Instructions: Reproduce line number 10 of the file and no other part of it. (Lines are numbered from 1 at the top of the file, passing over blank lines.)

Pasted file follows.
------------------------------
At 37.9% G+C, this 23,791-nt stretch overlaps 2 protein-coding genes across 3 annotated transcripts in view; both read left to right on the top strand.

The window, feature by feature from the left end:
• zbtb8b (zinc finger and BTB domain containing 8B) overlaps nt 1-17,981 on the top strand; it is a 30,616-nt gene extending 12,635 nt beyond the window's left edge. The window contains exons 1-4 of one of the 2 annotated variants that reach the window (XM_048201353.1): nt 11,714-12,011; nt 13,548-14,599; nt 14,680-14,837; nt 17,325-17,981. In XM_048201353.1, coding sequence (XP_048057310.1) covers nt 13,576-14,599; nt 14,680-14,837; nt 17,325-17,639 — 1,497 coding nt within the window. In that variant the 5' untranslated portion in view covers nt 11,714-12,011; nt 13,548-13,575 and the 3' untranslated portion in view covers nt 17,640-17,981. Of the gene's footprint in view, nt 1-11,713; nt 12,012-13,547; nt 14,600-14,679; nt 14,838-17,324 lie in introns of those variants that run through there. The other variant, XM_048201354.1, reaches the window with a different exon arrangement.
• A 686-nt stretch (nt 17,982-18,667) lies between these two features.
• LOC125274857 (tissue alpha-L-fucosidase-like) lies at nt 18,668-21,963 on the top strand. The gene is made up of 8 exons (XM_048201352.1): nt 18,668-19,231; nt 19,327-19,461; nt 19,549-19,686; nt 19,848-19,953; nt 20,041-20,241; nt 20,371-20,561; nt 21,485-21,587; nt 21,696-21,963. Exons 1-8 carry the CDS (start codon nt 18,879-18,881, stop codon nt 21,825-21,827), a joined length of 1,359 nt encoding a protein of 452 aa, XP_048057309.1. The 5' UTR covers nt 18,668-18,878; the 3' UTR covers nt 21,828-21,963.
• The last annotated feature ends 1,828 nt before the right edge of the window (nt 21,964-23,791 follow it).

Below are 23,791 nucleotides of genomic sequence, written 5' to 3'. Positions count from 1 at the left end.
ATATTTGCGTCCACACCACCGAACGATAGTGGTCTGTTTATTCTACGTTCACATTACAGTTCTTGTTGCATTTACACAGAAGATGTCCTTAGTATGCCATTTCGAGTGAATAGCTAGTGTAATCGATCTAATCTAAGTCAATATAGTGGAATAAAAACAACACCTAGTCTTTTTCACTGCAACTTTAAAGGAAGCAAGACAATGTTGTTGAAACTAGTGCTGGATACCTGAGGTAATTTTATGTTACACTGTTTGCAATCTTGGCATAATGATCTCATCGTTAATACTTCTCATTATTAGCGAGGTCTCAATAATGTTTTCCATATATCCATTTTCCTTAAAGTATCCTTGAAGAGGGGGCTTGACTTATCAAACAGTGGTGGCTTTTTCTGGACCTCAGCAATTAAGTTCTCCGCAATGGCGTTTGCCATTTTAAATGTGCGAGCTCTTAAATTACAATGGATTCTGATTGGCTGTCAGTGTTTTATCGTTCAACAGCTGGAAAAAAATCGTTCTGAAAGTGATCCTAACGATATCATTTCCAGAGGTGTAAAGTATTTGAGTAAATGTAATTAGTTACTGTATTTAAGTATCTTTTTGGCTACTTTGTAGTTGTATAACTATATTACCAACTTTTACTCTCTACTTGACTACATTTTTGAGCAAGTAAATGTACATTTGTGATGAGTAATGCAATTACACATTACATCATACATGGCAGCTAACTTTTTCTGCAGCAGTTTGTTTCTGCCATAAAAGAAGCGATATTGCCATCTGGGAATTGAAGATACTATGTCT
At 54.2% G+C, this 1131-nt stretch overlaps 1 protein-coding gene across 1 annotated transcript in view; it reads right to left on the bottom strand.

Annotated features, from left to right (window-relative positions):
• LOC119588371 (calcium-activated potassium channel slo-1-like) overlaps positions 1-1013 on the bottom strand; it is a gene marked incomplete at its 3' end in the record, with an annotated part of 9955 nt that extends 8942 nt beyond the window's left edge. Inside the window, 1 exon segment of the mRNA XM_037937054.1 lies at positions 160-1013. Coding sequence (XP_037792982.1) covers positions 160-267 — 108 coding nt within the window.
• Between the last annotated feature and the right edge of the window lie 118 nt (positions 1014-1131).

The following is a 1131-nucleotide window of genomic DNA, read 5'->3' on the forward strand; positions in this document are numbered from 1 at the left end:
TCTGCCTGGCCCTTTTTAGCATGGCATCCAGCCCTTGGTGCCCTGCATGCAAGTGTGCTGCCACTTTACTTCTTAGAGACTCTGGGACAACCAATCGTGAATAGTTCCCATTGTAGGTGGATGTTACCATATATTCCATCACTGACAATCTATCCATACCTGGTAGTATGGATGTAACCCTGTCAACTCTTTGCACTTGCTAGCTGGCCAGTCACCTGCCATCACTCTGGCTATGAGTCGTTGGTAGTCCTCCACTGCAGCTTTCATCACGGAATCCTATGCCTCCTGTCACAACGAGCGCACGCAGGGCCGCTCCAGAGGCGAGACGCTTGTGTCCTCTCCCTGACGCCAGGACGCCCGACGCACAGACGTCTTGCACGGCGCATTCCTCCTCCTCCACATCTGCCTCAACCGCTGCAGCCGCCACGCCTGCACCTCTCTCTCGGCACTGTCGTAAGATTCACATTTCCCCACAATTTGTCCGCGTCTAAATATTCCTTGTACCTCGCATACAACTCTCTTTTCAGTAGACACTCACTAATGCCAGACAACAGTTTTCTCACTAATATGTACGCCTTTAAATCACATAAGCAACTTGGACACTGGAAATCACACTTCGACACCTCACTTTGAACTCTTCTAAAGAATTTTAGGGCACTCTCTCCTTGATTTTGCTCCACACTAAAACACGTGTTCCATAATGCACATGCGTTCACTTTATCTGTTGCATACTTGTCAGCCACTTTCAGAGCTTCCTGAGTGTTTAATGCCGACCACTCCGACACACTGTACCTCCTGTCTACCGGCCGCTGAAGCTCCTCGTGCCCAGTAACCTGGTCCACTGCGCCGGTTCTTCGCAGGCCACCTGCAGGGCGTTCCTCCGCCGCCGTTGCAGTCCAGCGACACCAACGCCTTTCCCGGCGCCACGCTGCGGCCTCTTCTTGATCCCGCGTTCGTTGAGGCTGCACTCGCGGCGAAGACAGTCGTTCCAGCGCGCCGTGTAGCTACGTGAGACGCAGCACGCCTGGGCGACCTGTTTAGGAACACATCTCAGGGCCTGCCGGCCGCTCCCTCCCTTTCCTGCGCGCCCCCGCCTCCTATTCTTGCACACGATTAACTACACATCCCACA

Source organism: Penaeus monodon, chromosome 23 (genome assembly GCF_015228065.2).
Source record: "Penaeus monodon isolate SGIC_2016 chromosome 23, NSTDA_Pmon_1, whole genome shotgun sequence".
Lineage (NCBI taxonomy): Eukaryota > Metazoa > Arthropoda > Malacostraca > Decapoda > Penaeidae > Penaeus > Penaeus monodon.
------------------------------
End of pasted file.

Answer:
Annotated features, from left to right (window-relative positions):